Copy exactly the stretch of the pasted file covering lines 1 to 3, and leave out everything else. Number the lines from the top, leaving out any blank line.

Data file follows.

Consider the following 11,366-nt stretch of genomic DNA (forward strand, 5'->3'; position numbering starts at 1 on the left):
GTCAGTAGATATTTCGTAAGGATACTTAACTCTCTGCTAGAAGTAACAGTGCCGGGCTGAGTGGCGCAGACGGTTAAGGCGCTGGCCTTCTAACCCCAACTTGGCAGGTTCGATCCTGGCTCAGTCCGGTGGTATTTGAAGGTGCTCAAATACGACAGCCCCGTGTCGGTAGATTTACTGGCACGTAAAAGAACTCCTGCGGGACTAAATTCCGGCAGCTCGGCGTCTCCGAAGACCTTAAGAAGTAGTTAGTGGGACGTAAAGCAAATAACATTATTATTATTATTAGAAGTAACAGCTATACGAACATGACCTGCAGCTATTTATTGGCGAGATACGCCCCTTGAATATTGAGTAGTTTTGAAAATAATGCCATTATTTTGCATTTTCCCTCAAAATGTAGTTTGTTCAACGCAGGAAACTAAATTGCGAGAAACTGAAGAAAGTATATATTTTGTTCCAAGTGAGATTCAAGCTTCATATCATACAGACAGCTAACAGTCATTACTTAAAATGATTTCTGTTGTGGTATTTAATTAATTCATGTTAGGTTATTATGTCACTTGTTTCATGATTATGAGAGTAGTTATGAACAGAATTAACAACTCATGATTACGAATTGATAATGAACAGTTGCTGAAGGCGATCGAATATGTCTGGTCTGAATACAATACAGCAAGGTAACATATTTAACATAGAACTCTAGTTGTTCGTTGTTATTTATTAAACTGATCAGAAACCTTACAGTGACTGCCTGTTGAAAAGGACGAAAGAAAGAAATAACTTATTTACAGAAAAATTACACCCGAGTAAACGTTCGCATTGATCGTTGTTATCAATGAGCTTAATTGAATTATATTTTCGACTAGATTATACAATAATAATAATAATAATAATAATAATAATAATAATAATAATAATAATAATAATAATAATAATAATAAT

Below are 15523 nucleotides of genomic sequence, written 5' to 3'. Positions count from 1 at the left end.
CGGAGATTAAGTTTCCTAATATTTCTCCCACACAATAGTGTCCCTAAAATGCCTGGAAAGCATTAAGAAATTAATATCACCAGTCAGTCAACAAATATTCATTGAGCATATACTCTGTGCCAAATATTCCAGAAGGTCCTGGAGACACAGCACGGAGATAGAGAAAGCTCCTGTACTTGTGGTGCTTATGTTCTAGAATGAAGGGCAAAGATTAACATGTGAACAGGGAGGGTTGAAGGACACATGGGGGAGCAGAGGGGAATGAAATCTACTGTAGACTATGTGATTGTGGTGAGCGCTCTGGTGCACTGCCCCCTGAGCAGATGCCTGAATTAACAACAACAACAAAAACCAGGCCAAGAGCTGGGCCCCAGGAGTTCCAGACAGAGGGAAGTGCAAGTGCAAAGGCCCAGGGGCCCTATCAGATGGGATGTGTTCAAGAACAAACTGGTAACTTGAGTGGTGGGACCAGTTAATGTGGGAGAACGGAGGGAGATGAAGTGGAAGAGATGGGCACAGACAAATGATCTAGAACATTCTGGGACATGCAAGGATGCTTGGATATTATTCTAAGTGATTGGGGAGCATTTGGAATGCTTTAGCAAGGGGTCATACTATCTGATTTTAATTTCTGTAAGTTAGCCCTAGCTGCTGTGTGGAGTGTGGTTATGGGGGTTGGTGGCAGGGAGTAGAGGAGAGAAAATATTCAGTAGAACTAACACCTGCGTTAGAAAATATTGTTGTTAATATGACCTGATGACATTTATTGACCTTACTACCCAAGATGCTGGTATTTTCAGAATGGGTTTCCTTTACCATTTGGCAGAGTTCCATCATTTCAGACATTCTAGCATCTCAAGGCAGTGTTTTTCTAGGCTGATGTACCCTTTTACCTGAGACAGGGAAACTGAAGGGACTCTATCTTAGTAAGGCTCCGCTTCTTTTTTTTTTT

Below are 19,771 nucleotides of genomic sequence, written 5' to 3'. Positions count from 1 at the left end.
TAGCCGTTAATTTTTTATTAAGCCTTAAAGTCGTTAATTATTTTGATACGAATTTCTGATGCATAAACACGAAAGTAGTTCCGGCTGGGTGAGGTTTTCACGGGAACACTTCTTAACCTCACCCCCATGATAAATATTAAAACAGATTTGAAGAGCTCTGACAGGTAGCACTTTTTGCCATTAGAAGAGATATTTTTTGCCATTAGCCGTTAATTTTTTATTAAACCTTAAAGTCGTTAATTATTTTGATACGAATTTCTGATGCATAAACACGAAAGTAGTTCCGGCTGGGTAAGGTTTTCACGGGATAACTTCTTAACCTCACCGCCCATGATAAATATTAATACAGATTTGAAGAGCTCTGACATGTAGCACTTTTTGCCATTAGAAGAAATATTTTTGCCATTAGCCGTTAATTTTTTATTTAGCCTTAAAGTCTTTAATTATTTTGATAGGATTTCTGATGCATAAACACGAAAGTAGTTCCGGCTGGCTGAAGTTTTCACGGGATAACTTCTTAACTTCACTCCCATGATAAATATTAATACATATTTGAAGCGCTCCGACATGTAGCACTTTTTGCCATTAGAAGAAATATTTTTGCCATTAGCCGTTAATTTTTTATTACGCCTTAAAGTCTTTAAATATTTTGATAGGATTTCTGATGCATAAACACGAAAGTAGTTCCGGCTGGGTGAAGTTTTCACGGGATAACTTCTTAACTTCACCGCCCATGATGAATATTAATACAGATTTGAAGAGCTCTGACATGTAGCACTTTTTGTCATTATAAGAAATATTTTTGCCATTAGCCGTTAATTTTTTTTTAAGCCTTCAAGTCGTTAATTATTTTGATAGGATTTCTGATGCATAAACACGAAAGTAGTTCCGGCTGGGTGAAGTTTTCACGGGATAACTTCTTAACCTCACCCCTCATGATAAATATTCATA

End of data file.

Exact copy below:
Consider the following 11,366-nt stretch of genomic DNA (forward strand, 5'->3'; position numbering starts at 1 on the left):
GTCAGTAGATATTTCGTAAGGATACTTAACTCTCTGCTAGAAGTAACAGTGCCGGGCTGAGTGGCGCAGACGGTTAAGGCGCTGGCCTTCTAACCCCAACTTGGCAGGTTCGATCCTGGCTCAGTCCGGTGGTATTTGAAGGTGCTCAAATACGACAGCCCCGTGTCGGTAGATTTACTGGCACGTAAAAGAACTCCTGCGGGACTAAATTCCGGCAGCTCGGCGTCTCCGAAGACCTTAAGAAGTAGTTAGTGGGACGTAAAGCAAATAACATTATTATTATTATTAGAAGTAACAGCTATACGAACATGACCTGCAGCTATTTATTGGCGAGATACGCCCCTTGAATATTGAGTAGTTTTGAAAATAATGCCATTATTTTGCATTTTCCCTCAAAATGTAGTTTGTTCAACGCAGGAAACTAAATTGCGAGAAACTGAAGAAAGTATATATTTTGTTCCAAGTGAGATTCAAGCTTCATATCATACAGACAGCTAACAGTCATTACTTAAAATGATTTCTGTTGTGGTATTTAATTAATTCATGTTAGGTTATTATGTCACTTGTTTCATGATTATGAGAGTAGTTATGAACAGAATTAACAACTCATGATTACGAATTGATAATGAACAGTTGCTGAAGGCGATCGAATATGTCTGGTCTGAATACAATACAGCAAGGTAACATATTTAACATAGAACTCTAGTTGTTCGTTGTTATTTATTAAACTGATCAGAAACCTTACAGTGACTGCCTGTTGAAAAGGACGAAAGAAAGAAATAACTTATTTACAGAAAAATTACACCCGAGTAAACGTTCGCATTGATCGTTGTTATCAATGAGCTTAATTGAATTATATTTTCGACTAGATTATACAATAATAATAATAATAATAATAATAATAATAATAATAATAATAATAATAATAATAATAATAATAATAAT

Below are 15523 nucleotides of genomic sequence, written 5' to 3'. Positions count from 1 at the left end.